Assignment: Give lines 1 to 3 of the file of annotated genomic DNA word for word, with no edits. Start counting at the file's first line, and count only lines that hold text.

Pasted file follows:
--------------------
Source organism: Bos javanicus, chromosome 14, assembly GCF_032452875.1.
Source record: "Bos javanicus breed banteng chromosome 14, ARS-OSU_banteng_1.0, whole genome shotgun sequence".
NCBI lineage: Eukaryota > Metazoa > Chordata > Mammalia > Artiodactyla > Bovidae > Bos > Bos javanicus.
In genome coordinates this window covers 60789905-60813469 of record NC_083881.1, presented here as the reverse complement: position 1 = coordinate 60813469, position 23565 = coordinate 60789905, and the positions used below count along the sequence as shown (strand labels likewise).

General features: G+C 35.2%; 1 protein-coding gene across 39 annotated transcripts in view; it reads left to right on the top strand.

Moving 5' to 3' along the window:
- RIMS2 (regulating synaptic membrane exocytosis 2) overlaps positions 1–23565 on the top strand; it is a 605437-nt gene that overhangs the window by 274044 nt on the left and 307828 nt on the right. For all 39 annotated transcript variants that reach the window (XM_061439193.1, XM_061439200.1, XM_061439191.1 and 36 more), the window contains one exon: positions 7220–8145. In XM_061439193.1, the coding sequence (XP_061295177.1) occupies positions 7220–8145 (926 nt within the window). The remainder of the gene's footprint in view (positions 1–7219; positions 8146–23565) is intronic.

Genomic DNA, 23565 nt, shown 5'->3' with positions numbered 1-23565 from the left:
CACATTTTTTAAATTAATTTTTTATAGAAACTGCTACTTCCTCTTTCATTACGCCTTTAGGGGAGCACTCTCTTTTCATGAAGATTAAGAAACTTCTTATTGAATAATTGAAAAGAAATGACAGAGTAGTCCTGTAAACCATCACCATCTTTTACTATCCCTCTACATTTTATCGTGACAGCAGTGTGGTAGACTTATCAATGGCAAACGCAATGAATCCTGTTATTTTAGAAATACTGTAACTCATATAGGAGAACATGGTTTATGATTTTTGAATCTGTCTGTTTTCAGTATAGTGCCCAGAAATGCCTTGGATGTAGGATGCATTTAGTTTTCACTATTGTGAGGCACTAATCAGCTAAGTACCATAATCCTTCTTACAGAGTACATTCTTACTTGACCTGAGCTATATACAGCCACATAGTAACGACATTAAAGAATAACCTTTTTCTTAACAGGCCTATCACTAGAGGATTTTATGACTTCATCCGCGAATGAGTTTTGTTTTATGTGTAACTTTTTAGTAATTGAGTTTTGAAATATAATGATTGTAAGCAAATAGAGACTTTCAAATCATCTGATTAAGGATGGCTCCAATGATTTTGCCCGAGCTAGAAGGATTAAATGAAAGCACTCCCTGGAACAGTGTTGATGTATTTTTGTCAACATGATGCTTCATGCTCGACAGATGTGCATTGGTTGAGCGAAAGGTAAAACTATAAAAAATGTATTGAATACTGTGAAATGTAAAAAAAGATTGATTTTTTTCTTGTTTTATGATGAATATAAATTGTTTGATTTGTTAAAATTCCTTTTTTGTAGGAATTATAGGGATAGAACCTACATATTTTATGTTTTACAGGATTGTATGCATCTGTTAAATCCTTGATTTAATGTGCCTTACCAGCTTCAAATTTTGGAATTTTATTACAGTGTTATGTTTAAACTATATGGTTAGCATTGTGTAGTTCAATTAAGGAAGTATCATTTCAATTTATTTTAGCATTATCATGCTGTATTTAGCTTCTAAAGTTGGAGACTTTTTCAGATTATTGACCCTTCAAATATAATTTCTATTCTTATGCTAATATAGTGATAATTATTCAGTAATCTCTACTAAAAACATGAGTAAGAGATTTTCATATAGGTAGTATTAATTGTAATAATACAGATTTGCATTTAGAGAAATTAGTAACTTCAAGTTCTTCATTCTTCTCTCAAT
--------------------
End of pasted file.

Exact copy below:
Source organism: Bos javanicus, chromosome 14, assembly GCF_032452875.1.
Source record: "Bos javanicus breed banteng chromosome 14, ARS-OSU_banteng_1.0, whole genome shotgun sequence".
NCBI lineage: Eukaryota > Metazoa > Chordata > Mammalia > Artiodactyla > Bovidae > Bos > Bos javanicus.